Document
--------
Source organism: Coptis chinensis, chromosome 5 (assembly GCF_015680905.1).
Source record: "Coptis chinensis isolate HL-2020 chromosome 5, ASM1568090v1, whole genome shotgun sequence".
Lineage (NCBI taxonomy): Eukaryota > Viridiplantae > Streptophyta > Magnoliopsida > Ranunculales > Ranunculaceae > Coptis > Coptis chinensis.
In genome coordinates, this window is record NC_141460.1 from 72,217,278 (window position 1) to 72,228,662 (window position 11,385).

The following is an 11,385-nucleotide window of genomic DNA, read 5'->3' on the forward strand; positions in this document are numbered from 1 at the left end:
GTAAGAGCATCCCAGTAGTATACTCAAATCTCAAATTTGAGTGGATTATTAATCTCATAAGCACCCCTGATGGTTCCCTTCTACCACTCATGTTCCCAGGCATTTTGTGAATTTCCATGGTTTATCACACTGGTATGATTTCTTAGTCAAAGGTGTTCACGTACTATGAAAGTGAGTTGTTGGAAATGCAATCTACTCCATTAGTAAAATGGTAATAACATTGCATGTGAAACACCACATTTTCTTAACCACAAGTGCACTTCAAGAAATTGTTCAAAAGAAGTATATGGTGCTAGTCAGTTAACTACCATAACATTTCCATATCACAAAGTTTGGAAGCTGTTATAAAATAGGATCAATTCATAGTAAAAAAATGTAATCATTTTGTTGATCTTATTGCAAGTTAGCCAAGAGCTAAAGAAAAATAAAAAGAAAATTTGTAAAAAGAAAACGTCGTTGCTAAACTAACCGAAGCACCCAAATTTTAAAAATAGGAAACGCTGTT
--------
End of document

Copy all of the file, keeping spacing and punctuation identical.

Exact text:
Source organism: Coptis chinensis, chromosome 5 (assembly GCF_015680905.1).
Source record: "Coptis chinensis isolate HL-2020 chromosome 5, ASM1568090v1, whole genome shotgun sequence".
Lineage (NCBI taxonomy): Eukaryota > Viridiplantae > Streptophyta > Magnoliopsida > Ranunculales > Ranunculaceae > Coptis > Coptis chinensis.
In genome coordinates, this window is record NC_141460.1 from 72,217,278 (window position 1) to 72,228,662 (window position 11,385).

The following is an 11,385-nucleotide window of genomic DNA, read 5'->3' on the forward strand; positions in this document are numbered from 1 at the left end:
GTAAGAGCATCCCAGTAGTATACTCAAATCTCAAATTTGAGTGGATTATTAATCTCATAAGCACCCCTGATGGTTCCCTTCTACCACTCATGTTCCCAGGCATTTTGTGAATTTCCATGGTTTATCACACTGGTATGATTTCTTAGTCAAAGGTGTTCACGTACTATGAAAGTGAGTTGTTGGAAATGCAATCTACTCCATTAGTAAAATGGTAATAACATTGCATGTGAAACACCACATTTTCTTAACCACAAGTGCACTTCAAGAAATTGTTCAAAAGAAGTATATGGTGCTAGTCAGTTAACTACCATAACATTTCCATATCACAAAGTTTGGAAGCTGTTATAAAATAGGATCAATTCATAGTAAAAAAATGTAATCATTTTGTTGATCTTATTGCAAGTTAGCCAAGAGCTAAAGAAAAATAAAAAGAAAATTTGTAAAAAGAAAACGTCGTTGCTAAACTAACCGAAGCACCCAAATTTTAAAAATAGGAAACGCTGTT